Oxfam is calling on UK public support - however small - to help it lift lives for good. To donate £4 text LIFT to 70064 or click here for more information:


For more information, access to more pictures and interviews with Dave please contact: Claire Wilkinson, Oxfam Press Office +44 (0)1865 473648 | +44 (0)7825 196769|


A selection of photos  from Dave's trip taken by Thomas Cristofoletti, with more available on request:


Dave's short film by Adam Cottam can be embedded online:

For more information on the global food index story contact Lucy Brinicombe, 07786 110054 /


Notes to Editors

Lift Lives for Good aims to inspire the UK public about what their support for Oxfam can achieve. A lift can empower people to make change, helping them to alter the course of their lives, so in turn they can lift others around them, setting in motion a process of change that spreads throughout their community. So by supporting Oxfam people are not just lifting one person, they're lifting the lives of entire communities - now and for good.

The Good Enough to Eat index looks at four core concerns for consumers around the world, using two measures to help assess the challenges:

1. Do people have enough to eat? - Measured by levels of undernourishment and underweight children
2. Can people afford to eat? - Measured by food price levels compared to other goods and services and food price volatility
3. Is food of good quality? - Measured by diet diversification and access to clean and safe water
4. What are the health outcomes of people's diet? - Measured by diabetes and obesity.

The measures were selected for their relevance and ability to measure the four core questions. Sources used are credible and from internationally recognised organisations - The Food and Agriculture Organisation, The World Health Organisation and the International Labour Organisation. To create a globally comparable index, the sources have global coverage, scoring between 134 and 200 countries and territories.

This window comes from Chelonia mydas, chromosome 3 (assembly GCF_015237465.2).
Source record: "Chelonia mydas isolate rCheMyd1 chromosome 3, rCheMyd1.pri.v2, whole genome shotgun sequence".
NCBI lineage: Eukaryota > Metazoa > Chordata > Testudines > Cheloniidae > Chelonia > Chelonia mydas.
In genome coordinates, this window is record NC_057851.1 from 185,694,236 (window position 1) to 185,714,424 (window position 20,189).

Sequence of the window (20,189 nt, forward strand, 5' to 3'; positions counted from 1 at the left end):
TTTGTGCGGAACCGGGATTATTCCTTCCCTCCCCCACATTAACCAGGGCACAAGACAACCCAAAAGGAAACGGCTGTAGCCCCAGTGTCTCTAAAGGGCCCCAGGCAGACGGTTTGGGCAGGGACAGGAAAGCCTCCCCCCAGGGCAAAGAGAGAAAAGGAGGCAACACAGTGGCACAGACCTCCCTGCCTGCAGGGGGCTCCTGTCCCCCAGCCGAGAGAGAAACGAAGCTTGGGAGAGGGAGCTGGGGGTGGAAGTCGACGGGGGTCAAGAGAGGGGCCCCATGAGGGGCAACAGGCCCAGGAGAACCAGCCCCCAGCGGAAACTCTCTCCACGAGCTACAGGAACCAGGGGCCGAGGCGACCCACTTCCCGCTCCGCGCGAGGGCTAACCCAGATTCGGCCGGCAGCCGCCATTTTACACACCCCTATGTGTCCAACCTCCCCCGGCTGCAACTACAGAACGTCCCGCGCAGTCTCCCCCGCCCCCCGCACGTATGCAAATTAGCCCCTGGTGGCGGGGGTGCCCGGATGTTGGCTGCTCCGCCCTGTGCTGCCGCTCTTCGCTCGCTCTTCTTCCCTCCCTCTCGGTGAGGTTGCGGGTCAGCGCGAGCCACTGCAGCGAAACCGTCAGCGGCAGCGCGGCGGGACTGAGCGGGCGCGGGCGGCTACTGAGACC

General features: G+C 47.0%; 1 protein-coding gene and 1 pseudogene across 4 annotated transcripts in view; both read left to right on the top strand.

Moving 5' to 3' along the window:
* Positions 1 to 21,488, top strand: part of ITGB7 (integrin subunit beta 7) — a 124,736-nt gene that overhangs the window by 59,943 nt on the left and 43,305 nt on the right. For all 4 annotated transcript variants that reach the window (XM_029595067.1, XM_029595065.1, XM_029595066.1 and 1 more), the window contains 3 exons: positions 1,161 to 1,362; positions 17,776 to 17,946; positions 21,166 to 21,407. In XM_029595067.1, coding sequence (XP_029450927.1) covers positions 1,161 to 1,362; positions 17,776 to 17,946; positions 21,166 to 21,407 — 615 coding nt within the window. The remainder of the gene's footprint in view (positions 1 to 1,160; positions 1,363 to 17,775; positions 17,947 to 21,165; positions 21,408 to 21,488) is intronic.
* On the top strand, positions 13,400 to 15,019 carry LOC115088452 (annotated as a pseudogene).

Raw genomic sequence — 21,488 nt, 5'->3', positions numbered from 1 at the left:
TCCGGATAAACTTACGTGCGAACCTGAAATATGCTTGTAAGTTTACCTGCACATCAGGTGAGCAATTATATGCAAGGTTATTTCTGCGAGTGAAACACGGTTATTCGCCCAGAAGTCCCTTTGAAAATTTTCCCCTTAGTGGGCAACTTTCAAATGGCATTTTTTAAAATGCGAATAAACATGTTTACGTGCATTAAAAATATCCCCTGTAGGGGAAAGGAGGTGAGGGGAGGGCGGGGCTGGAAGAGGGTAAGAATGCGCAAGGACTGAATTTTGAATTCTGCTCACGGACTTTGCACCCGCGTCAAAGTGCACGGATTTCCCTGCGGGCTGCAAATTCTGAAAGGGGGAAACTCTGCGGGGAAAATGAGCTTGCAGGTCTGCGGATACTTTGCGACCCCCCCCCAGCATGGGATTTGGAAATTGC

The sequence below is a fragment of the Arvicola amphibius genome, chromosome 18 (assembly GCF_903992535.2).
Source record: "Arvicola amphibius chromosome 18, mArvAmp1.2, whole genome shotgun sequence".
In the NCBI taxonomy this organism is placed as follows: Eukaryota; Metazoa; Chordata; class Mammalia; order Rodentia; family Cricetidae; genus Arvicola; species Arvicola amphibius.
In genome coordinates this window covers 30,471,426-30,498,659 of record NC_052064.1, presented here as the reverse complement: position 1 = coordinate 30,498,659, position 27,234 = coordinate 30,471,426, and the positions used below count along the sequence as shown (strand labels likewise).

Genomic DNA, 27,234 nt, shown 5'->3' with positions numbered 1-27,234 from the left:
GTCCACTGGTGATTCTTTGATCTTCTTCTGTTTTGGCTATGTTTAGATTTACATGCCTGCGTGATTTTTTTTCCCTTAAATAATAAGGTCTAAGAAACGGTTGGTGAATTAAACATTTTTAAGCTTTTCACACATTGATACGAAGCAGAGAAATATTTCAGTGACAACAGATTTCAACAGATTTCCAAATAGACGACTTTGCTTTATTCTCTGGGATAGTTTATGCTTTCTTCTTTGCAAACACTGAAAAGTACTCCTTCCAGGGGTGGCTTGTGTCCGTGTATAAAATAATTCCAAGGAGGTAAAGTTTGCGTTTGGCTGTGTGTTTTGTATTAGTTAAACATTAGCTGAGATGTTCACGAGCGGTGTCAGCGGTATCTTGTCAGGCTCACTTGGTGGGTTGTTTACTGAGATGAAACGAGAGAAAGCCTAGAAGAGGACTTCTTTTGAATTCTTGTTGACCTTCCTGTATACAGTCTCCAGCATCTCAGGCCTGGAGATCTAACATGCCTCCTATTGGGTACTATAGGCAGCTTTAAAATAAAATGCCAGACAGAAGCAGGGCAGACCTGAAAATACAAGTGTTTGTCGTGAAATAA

As each of the sources used different scales in measuring the countries, a process to standardise them so that they could be compared was used. The standard MIN / MAX rescaling method was used, generating a new measure of 0-100, where 0 points is the minimum score (best) and 100 points is the maximum (worst). The process is based on identifying the minimum and maximum scores out of all the countries from the original data and measuring how far each other country is from these maximum and minimum values.

All countries that had data for each measure were included in the process to ensure that the final result was a globally credible. However, only the countries that had data for all eight measures were included in the final index, with one exception. For those countries that scored 0 (best) for the undernourishment measure there was no data available for the underweight children measure. As a result, a logical assumption has been applied that they would also score 0 (best) for the underweight children measure. The Good Enough to Eat database therefore includes 125 countries. The raw data of all countries is also available.

Good Enough to Eat Table - the best and worst

Core Questions and Measures

Best Country

Worst Country

Good Enough to Eat (Combined Scores)

The Netherlands (6)

Chad (50)

1.Enough to Eat

Multiple countries (28 score 0)

Burundi (89)


Multiple (62 countries score 0)

Burundi (100)

Underweight Children

Multiple (28 countries score 0)

India (96)

2.Afford to Eat

USA (6)

Angola (90)

Food Price Level (relative to other goods and services)

The Netherlands (6)

Guinea (100)

Food Price Inflation Volatility

Japan, Canada and the US (1)

Angola and Zimbabwe (100)^

3.Food Quality

Iceland (0)

Madagascar (86)

Diet Diversification

Iceland (0)

Bangladesh and Lesotho (98)

Access to Clean and Safe Water

Multiple (32 countries score 0)

Mozambique (75)

4.Unhealthy Eating

Cambodia (1)

Saudi Arabia (54)


Cambodia (0)

Saudi Arabia (61)


Bangladesh, Nepal and Ethiopia (0)

Kuwait (58)

Blog post written by Claire Wilkinson

Senior PR Press Officer

More by Claire Wilkinson